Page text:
A Jetliner crashed with 132 aboard in southern China, officials say
BEIJING — A Chinese plane has crashed in rural southern China with 132 aboard in what could be the country's worst aviation disaster in two decades.
The Boeing 737 was operated by China Eastern Airlines, a state-run firm and one of China's largest airlines.
Eyewitness videos from the crash site show debris, including what looked to be strips of the plane's metal casing, littered across a mountainside in Guangxi's Teng county. Other videos show a massive fire ringing the crash site. Authorities say they are battling a "mountain fire" and emergency workers have been sent to help.
Authorities have not yet determined the total number of casualties or why the plane went down.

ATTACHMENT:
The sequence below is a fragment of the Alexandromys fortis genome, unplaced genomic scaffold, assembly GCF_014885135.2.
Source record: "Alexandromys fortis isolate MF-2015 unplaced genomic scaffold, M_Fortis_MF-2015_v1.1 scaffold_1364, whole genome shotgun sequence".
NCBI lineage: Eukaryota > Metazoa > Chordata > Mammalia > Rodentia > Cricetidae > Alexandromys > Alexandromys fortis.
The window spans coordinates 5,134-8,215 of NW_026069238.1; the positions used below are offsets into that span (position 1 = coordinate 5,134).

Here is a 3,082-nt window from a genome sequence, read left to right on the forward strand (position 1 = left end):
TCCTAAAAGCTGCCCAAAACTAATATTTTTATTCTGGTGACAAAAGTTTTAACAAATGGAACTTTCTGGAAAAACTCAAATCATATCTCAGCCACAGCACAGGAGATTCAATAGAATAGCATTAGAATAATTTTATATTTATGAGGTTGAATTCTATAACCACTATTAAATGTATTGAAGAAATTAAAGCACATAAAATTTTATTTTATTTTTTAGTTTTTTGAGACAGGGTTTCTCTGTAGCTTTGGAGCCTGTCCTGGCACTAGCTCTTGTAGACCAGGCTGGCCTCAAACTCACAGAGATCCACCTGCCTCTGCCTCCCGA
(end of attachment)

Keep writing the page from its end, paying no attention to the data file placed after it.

This could be the worst Chinese airline aviation disaster since 2002, when an Air China flight took off from Beijing and crashed in Busan, South Korea, killing 129 people on board.
Flight tracking radar showed it departed as scheduled from China's Kunming city and flew en route to Guangzhou farther east. However, air control towers lost contact with the plane as it passed over Guangxi province.
China used to experience frequent and deadly plane crashes, but strict safety guidelines and a fleet of new planes and airports have made crashes rare in the past two decades.
The last civilian plane crash on the Chinese mainland happened on Aug. 24, 2010, when a plane crashed in the northeastern city of Yichun, killing 44 out of the 96 aboard.
Aowen Cao contributed research from Beijing.
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